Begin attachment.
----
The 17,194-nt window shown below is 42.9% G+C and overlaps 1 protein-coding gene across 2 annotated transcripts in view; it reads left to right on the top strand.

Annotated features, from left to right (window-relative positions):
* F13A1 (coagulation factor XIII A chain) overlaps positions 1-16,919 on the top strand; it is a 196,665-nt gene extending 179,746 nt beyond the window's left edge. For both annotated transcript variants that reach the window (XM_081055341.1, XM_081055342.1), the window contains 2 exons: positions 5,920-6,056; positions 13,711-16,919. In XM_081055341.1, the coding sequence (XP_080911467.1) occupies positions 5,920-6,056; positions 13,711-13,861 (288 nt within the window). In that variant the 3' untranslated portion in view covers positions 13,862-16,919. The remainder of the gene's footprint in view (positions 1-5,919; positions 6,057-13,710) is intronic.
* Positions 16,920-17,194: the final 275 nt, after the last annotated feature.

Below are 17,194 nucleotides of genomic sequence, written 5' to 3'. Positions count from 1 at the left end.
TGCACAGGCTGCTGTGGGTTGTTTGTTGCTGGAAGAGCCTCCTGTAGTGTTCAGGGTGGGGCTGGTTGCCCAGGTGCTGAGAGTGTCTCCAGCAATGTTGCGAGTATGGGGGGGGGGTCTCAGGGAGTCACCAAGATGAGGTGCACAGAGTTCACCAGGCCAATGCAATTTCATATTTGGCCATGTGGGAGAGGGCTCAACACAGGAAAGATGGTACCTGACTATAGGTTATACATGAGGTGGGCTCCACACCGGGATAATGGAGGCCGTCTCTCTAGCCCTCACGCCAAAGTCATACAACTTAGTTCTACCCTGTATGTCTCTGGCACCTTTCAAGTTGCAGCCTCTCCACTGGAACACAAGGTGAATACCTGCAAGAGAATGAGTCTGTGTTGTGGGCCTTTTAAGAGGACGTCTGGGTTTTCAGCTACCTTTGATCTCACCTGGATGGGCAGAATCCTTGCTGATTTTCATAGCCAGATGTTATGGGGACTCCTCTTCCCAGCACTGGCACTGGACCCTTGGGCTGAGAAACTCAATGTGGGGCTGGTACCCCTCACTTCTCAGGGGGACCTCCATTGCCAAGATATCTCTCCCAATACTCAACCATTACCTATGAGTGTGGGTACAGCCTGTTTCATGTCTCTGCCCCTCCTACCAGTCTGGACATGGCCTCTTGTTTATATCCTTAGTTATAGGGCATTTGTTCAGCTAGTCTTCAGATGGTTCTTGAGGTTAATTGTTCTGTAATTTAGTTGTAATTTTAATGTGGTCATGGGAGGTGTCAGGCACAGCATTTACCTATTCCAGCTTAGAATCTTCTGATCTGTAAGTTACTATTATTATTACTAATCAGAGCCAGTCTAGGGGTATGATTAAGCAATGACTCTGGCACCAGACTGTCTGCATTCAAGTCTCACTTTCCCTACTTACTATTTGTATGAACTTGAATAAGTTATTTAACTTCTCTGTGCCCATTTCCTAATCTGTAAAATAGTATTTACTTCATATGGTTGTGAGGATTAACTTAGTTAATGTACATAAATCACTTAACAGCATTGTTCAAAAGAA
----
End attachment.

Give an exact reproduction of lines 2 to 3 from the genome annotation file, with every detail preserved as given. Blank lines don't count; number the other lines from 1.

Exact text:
Annotated features, from left to right (window-relative positions):
* F13A1 (coagulation factor XIII A chain) overlaps positions 1-16,919 on the top strand; it is a 196,665-nt gene extending 179,746 nt beyond the window's left edge. For both annotated transcript variants that reach the window (XM_081055341.1, XM_081055342.1), the window contains 2 exons: positions 5,920-6,056; positions 13,711-16,919. In XM_081055341.1, the coding sequence (XP_080911467.1) occupies positions 5,920-6,056; positions 13,711-13,861 (288 nt within the window). In that variant the 3' untranslated portion in view covers positions 13,862-16,919. The remainder of the gene's footprint in view (positions 1-5,919; positions 6,057-13,710) is intronic.